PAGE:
The Bitter-Sweetness of “White Christmas”

Christmas greetings! Thank  you for your patience as this blog has gone semi-dormant this past semester. I have hopes that next semester will be less back-breaking, and I’ll be able to resume writing about all my favorite things. For the immediate future, I’m hoping to knock out some mini-reviews for the backlog of CDs I wasn’t able to listen to properly this semester. (Apologies to any record labels and artists who’ve been patiently waiting for my feedback.) Also, Little Sister is slated to make a guest appearance and lend her thoughts on the new Star Wars movie (she seems to have been a popular guest in the past, so I’ll not mess with success!) In addition, I’ve been asked to write a piece about the enduring popularity of Star Wars for Summit magazine, so stay tuned for a link to that. It still hasn’t quite sunk in that I’m getting paid to write about Star Wars. Merry Christmas to me. (I guess even worldview organizations feel like just having fun once in a while.) Finally, I’m putting together a Top 5 list of 2015 films and hope to have that posted soon.

But, for now, I want to write some reflections on the popular carol “White Christmas,” sparked by some backstory I had never heard until yesterday.

The song was debuted live on Christmas Day, 1941, just weeks after the attack on Pearl Harbor. It would go on to become such a beloved classic that the master of Crosby’s 1942 studio recording wore out, so the version we know today is actually a re-recording from 1947. What I didn’t know was that Crosby said he was hesitant to perform the song overseas. He explained in an interview, “I hesitated about doing it because invariably it caused such a nostalgic yearning among the men that it made them sad. Heaven knows, I didn’t come that far to make them sad. For this reason, several times I tried to cut it out of the show, but these guys just hollered for it.”

Some of you might remember the scene from the opening of the film White Christmas, where Bing essentially plays himself performing for a group of soldiers. The actors playing the soldiers convey that pensive melancholy very well, resting their chins on their guns, a faraway look in their eyes. But as the real Bing came to discover, that bittersweet feeling the song stirred in his audience only made them lean into it all the more. It was so popular not because he was wrong, but because he was right. Of course it made them sad. But the sadness was worth it for keeping that frail thread of connection to all they had left behind: the thread of memory. Why fight if there is nothing to fight for? Why ache if there is nothing to ache for? Why press on to survive if you can no longer remember the home you used to know?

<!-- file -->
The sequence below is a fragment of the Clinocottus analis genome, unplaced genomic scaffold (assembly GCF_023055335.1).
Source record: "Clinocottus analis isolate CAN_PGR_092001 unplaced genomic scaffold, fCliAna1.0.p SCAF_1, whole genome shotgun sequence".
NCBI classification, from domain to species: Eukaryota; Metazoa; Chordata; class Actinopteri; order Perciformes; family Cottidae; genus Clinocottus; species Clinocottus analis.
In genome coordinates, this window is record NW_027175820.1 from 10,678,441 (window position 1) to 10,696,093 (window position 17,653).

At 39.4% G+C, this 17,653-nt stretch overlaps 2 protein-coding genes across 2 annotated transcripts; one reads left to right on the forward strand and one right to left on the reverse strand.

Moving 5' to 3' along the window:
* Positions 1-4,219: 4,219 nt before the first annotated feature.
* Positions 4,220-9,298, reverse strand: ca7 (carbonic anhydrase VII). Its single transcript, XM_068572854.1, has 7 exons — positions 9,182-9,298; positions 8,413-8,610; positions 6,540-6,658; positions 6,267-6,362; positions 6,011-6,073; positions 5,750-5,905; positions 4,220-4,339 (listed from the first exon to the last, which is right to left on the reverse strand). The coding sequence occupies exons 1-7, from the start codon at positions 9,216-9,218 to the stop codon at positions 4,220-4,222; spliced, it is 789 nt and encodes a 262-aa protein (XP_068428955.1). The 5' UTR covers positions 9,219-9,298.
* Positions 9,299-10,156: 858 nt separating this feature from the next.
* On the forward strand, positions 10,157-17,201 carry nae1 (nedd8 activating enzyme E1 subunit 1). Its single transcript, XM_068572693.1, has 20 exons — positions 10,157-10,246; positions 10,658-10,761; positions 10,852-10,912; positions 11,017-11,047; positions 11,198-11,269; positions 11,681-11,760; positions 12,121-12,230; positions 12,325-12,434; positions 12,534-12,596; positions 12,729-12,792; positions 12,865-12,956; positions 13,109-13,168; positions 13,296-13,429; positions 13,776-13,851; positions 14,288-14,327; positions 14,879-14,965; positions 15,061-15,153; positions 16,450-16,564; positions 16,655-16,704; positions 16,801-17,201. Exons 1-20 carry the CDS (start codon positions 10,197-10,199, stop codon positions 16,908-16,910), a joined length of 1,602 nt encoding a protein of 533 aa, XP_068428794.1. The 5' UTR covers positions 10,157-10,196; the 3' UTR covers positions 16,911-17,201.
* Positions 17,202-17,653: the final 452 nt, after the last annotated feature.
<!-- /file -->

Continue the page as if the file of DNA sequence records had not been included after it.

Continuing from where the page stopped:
We often wonder how a good God could allow sorrow and suffering in this world. But we fail to consider that often, our greatest joys stem from our greatest sadness. The exhilarating joy of a soldier’s homecoming springs from all the fear and the sorrow that was felt on both sides when he was not home. The relief and gratefulness that we feel when someone recovers from an illness would be unearned without the suffering that came before. And the full fruition of our earthly existence can only be enjoyed when we have passed through the very doors of death.

There is one more layer of sadness to this song. While families gathered and shared Christmas cheer to the tune of his nostalgic lyrics, it was said that the holiday held no joy for its composer, Irving Berlin. Perhaps this is because on Christmas Day, 1928, Berlin lost a child at three weeks old. Every year since, on that day of celebration, Berlin could be found alone at the grave of his son, Irving Junior.

…Between melting and freezing
The soul’s sap quivers. There is no earth smell
Or smell of living thing. This is the spring time
But not in time’s covenant. Now the hedgerow
Is blanched for an hour with transitory blossom
Of snow, a bloom more sudden
Than that of summer…

[…]

We shall not cease from exploration
And the end of all our exploring
Will be to arrive where we started
And know the place for the first time.
Through the unknown, unremembered gate
When the last of earth left to discover
Is that which was the beginning;
At the source of the longest river
The voice of the hidden waterfall
And the children in the apple-tree

Not known, because not looked for
But heard, half-heard, in the stillness
Between two waves of the sea.
Quick now, here, now, always–
A condition of complete simplicity
(Costing not less than everything)
And all shall be well and
All manner of thing shall be well
When the tongues of flames are in-folded
Into the crowned knot of fire
And the fire and the rose are one.

— T. S. Eliot, “Little Gidding”

Merry Christmas to all.

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